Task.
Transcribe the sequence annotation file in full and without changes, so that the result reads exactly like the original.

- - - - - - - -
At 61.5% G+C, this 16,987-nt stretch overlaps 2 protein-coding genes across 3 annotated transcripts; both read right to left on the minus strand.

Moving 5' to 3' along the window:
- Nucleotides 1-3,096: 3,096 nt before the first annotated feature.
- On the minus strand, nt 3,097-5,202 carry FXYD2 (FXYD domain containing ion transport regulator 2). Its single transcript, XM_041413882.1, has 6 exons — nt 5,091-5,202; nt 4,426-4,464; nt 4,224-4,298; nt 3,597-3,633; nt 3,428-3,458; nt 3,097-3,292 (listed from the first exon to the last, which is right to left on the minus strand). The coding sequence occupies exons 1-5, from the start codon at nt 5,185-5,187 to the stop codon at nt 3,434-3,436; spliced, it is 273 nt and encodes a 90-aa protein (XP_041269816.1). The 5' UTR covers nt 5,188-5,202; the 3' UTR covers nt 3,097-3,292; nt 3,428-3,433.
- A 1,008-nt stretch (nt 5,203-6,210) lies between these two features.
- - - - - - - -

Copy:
At 61.5% G+C, this 16,987-nt stretch overlaps 2 protein-coding genes across 3 annotated transcripts; both read right to left on the minus strand.

Moving 5' to 3' along the window:
- Nucleotides 1-3,096: 3,096 nt before the first annotated feature.
- On the minus strand, nt 3,097-5,202 carry FXYD2 (FXYD domain containing ion transport regulator 2). Its single transcript, XM_041413882.1, has 6 exons — nt 5,091-5,202; nt 4,426-4,464; nt 4,224-4,298; nt 3,597-3,633; nt 3,428-3,458; nt 3,097-3,292 (listed from the first exon to the last, which is right to left on the minus strand). The coding sequence occupies exons 1-5, from the start codon at nt 5,185-5,187 to the stop codon at nt 3,434-3,436; spliced, it is 273 nt and encodes a 90-aa protein (XP_041269816.1). The 5' UTR covers nt 5,188-5,202; the 3' UTR covers nt 3,097-3,292; nt 3,428-3,433.
- A 1,008-nt stretch (nt 5,203-6,210) lies between these two features.